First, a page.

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Cats are fastidious groomers and they typically spend hours each day grooming themselves from head to tail. When a cat grooms itself it ingests loose hairs, and sometimes hair accumulates in the stomach rather than passing through the digestive tract to the bowel. Long-haired or medium-haired cats are more prone to developing hairballs than their short-haired cousins, as are cats who groom themselves excessively.
What are Hairballs?
Hairballs (also known as furballs) are balls of hair which are vomited from the stomach. They are typically matted, cylindrical in shape (not round like a ball) and their technical term is ‘trichobezoars’.
Symptoms of Hairballs
Often, the first time you’ll realise your cat has a hairball problem is when you see a vomited hairball on the floor. The initial tell-tale signs are occasional gagging, retching, hacking or vomiting. Loss of appetite and constipation are other common symptoms. Whilst it’s normal for your cat to have the occasional hairball, frequent hairballs can be a sign of an underlying gastrointestinal problem or a more serious health issue. If your cat has recurring hairballs and is showing signs of constipation or diarrhoea, has a loss of appetite, swollen abdomen or appears lethargic then please seek veterinary advice immediately.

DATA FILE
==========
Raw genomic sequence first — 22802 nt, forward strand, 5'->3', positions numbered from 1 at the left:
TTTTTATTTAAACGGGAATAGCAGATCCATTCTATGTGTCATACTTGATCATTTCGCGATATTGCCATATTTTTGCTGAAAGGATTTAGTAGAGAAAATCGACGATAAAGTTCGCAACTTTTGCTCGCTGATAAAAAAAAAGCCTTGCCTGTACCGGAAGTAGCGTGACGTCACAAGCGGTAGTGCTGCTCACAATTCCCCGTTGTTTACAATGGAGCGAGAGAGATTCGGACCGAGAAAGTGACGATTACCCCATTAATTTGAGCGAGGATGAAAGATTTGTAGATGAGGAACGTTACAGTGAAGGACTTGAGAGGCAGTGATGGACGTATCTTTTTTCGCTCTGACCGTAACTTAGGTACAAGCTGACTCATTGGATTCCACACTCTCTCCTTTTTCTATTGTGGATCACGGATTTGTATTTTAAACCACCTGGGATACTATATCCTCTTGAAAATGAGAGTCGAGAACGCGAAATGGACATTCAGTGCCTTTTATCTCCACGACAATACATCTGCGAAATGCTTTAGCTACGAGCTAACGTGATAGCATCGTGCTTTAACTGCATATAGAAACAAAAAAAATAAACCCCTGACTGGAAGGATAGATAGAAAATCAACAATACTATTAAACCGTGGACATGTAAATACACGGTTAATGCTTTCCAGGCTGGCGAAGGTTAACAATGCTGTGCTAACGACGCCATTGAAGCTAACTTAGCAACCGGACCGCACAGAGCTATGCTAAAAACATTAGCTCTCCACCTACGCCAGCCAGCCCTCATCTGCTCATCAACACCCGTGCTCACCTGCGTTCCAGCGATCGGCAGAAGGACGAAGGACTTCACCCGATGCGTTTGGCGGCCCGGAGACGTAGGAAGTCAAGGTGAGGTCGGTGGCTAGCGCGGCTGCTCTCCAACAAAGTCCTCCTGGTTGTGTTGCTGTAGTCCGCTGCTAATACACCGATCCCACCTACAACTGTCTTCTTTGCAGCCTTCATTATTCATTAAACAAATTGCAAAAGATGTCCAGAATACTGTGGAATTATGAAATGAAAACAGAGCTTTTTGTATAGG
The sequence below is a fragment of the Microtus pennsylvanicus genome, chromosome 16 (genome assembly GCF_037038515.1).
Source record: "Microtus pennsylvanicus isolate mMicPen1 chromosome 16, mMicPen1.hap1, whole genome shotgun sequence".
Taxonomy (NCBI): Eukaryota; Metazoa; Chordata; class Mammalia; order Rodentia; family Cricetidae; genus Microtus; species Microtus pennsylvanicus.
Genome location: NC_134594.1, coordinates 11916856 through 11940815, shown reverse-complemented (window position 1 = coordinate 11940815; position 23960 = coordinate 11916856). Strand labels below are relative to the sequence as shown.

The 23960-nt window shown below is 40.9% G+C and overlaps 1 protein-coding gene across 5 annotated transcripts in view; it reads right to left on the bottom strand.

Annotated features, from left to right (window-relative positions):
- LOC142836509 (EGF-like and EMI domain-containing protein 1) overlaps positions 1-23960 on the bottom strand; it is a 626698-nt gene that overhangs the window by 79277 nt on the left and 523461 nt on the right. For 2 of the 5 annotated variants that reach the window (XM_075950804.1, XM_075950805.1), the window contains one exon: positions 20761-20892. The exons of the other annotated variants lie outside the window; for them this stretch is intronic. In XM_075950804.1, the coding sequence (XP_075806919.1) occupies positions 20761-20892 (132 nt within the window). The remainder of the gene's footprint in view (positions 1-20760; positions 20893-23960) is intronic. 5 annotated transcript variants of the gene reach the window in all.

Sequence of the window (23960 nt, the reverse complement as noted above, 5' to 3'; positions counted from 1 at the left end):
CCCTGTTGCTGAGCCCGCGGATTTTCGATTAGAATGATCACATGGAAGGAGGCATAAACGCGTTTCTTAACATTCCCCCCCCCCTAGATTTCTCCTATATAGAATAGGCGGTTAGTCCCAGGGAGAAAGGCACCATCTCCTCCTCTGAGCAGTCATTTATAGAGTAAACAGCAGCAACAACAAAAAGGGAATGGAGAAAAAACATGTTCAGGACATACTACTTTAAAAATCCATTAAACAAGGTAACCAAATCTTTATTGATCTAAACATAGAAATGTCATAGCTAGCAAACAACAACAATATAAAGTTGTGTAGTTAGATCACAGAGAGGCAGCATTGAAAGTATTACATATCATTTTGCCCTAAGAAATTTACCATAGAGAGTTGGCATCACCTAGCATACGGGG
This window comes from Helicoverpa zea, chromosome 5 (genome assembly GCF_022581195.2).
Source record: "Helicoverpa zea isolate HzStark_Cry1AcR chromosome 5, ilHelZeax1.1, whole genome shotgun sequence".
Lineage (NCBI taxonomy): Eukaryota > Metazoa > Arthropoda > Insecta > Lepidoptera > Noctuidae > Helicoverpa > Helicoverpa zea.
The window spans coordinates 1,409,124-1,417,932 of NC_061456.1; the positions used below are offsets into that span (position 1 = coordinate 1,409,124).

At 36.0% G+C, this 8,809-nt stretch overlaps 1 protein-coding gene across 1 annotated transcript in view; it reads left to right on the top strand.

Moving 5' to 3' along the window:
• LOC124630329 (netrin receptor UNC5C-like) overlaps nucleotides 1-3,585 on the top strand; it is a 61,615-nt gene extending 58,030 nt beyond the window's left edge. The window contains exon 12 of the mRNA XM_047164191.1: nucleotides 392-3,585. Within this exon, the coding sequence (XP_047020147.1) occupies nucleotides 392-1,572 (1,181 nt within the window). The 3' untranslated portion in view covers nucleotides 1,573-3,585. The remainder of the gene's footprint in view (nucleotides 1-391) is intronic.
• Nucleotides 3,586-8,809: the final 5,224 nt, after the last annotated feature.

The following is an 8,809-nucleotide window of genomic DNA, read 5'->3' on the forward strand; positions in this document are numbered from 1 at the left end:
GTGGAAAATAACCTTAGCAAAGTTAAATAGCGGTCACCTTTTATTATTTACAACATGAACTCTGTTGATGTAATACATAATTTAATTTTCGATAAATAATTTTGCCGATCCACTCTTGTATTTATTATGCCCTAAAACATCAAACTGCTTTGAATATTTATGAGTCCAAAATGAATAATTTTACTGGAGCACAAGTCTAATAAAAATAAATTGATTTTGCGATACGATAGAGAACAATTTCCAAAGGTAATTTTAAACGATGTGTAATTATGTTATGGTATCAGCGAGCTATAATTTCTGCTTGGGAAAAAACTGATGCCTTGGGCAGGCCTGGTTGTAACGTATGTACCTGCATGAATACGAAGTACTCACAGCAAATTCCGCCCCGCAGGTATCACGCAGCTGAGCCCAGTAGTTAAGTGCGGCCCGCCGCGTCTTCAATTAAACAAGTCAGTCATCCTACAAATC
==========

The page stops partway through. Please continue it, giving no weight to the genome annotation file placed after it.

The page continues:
Preventing the Formation of Hairballs
Frequent (preferably daily) brushing will help to remove excess hair from your cat’s coat and decrease the volume of hair that is swallowed. This is particularly important if your cat is medium or long-haired. Grooming is a great way of bonding with your cat, it is also effective in keeping excess cat hair off your furniture. If your cat hates being brushed but enjoys being stroked try a hand grooming mitt. Alternatively, check out professional cat grooming salons.
Some cats are compulsive groomers. They can’t help it, so the trick is to try and discourage them from licking their coat by distracting them with a toy or another activity such as quality play time with their favourite human.
Most pet food manufacturers produce a high fibre, hairball food to reduce the incidence of hairballs. These are designed to improve the skin and coat which in turn minimises shedding, and assists with the passage of hairballs through the digestive tract.
A natural alternative is catnip or cat grass. Easy to grow in pots, incorporating these greens into your cat’s diet will provide them with extra fibre which is known to help hairballs pass more easily.
Home cooked vegetable fibre in the form of boiled pumpkin is another source of natural fibre recommended for cats with hairballs.
There are a number of veterinary products available which lubricate the digestive system to help hairballs pass more easily through the digestive tract to the bowel. They usually contain paraffin, cod liver oil and other ingredients, and are often beef flavoured to make them palatable for cats.
Does your cat suffer from hairballs? What steps do you take to prevent them?
Cathy Armato says
I didn’t know the technical term for hairballs! My cat Maggie always had hairballs. She didn’t like being brushed very much so I wasn’t able to reduce it through grooming. Good tips about diet and remedies!